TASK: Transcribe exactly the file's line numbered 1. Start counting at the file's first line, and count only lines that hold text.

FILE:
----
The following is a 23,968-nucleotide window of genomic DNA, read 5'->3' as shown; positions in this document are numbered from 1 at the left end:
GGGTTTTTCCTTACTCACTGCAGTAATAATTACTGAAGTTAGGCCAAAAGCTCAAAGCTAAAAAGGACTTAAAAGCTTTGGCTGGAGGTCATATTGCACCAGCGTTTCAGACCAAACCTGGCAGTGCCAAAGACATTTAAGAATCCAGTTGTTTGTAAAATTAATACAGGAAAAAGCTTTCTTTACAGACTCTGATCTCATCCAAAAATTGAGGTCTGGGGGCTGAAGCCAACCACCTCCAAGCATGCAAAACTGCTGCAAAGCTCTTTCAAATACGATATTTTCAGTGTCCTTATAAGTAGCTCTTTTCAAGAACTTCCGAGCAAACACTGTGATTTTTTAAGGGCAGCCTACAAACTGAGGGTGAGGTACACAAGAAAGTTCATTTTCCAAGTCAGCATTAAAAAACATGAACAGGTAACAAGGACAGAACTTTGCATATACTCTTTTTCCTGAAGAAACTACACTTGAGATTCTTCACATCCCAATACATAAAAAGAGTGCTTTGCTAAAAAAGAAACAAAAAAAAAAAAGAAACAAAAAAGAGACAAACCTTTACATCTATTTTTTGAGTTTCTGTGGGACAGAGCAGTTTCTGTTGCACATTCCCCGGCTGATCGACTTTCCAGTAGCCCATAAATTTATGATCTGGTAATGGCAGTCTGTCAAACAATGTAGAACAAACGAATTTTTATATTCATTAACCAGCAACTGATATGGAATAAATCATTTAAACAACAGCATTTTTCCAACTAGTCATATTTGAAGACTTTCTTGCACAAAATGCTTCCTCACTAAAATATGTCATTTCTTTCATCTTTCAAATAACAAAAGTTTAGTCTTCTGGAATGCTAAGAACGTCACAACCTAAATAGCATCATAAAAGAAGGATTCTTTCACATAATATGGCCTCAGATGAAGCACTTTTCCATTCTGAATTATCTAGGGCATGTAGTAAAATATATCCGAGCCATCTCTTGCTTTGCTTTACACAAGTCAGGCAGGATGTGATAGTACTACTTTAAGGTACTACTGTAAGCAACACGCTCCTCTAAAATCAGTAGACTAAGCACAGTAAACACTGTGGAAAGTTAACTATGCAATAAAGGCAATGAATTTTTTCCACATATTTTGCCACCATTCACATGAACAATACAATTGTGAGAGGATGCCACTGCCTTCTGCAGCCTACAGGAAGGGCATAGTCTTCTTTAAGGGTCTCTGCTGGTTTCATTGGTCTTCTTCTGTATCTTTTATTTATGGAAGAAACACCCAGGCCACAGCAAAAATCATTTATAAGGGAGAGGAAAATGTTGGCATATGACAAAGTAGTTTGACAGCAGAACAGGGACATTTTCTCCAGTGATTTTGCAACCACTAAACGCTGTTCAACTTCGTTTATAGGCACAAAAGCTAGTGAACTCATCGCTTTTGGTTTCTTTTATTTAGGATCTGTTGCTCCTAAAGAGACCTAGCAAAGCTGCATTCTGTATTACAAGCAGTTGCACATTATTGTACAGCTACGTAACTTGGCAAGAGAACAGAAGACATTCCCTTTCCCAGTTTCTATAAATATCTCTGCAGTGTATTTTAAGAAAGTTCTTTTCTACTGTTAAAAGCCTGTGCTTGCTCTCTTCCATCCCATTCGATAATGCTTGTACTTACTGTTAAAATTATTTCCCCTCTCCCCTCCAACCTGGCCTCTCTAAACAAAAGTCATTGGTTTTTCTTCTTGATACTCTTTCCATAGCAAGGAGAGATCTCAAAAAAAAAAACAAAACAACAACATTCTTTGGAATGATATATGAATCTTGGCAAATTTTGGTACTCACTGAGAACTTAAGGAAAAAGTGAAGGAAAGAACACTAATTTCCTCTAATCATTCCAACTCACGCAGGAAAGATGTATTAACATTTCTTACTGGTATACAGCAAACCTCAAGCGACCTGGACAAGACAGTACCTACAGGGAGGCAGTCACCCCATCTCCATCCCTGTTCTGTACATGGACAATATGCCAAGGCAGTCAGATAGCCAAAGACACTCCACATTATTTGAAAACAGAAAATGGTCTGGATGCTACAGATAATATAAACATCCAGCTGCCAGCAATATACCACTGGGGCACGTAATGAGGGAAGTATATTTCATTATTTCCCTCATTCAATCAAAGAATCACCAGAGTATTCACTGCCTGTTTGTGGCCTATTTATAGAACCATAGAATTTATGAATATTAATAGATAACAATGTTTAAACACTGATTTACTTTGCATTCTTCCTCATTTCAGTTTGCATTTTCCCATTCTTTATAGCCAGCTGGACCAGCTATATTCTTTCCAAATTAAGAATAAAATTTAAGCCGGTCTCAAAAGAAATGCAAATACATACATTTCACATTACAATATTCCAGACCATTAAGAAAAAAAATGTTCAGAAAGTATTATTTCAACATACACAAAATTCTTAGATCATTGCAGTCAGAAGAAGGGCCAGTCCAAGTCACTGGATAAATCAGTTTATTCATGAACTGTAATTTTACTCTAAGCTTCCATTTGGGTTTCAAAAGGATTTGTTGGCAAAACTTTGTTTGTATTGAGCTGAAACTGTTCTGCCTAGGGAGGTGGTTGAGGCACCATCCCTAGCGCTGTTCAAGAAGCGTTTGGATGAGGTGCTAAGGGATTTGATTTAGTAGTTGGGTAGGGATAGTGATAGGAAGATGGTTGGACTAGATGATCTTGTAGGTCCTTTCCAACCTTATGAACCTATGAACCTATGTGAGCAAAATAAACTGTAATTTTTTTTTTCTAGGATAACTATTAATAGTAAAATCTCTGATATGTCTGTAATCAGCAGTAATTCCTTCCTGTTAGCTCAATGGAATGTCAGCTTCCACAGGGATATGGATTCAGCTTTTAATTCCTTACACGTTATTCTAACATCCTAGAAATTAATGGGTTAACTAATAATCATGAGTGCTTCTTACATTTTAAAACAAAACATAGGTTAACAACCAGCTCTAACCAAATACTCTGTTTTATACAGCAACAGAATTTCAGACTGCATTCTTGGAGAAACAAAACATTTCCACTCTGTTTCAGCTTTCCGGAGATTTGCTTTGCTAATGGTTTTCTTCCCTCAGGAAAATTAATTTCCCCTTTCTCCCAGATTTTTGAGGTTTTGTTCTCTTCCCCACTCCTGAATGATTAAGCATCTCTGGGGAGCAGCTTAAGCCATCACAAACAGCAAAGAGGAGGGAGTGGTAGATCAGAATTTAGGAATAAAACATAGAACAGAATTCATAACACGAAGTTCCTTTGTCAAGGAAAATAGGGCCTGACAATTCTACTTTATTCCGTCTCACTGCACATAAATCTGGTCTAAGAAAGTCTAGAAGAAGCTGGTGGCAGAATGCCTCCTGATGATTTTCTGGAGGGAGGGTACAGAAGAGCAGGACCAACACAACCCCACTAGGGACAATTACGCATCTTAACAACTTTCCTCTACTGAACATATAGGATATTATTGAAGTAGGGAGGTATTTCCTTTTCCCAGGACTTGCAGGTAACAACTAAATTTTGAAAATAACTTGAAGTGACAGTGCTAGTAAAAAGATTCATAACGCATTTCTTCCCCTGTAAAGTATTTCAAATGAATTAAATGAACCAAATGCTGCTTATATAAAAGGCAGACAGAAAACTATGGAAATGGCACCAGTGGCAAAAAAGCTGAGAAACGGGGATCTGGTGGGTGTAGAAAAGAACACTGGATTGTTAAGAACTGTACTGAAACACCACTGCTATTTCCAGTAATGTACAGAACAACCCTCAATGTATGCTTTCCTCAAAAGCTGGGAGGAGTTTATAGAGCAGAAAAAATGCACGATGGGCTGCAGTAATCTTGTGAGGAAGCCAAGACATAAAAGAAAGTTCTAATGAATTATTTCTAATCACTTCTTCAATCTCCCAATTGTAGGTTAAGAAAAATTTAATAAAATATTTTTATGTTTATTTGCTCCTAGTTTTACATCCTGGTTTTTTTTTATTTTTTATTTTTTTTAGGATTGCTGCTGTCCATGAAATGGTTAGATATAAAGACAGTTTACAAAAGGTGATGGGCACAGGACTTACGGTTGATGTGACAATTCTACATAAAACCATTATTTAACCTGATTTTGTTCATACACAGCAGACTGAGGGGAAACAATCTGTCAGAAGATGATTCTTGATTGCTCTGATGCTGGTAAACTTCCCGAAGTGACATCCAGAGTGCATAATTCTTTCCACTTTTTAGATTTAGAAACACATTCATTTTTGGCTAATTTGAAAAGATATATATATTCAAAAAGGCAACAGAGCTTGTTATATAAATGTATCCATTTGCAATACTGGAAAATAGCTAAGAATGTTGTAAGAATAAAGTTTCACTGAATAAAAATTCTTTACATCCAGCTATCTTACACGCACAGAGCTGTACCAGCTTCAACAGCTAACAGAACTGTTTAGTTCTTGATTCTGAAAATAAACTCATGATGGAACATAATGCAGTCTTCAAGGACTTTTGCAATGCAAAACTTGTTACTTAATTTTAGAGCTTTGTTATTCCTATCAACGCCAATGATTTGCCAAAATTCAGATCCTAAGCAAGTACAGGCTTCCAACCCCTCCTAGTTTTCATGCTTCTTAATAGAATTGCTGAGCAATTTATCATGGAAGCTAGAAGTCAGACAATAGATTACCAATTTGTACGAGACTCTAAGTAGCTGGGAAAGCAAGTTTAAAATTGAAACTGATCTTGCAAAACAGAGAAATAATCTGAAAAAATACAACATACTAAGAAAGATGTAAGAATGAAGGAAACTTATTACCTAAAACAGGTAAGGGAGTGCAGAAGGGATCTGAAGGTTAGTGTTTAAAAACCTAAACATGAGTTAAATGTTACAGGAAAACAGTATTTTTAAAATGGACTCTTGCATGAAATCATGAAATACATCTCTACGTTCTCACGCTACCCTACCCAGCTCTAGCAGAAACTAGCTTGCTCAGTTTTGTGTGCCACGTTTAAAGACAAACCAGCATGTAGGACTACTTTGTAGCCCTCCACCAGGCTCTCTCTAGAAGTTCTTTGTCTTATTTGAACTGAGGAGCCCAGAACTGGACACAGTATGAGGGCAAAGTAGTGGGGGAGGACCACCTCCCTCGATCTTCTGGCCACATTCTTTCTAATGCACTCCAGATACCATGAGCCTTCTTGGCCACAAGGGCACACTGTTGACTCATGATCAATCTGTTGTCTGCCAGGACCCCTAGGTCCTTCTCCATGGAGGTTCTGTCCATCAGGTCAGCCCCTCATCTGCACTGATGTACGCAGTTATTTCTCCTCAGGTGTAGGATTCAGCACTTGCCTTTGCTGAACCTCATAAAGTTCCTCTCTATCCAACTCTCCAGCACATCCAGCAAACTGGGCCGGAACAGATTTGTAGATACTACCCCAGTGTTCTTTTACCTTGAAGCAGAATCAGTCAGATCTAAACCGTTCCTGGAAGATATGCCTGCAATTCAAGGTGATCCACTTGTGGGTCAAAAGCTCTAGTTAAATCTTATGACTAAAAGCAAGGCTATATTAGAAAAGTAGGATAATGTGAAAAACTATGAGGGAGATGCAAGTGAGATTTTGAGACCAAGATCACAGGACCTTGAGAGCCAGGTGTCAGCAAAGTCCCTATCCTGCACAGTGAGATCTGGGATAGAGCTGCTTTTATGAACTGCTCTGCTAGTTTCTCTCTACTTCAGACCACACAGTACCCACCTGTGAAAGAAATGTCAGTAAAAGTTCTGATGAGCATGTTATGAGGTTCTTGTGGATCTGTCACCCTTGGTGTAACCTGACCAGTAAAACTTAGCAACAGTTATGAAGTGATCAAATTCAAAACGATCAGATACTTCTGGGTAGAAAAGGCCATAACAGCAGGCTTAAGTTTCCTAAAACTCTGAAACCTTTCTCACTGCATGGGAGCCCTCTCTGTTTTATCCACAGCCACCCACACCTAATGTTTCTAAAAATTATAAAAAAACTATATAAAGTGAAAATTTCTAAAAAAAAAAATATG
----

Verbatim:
The following is a 23,968-nucleotide window of genomic DNA, read 5'->3' as shown; positions in this document are numbered from 1 at the left end: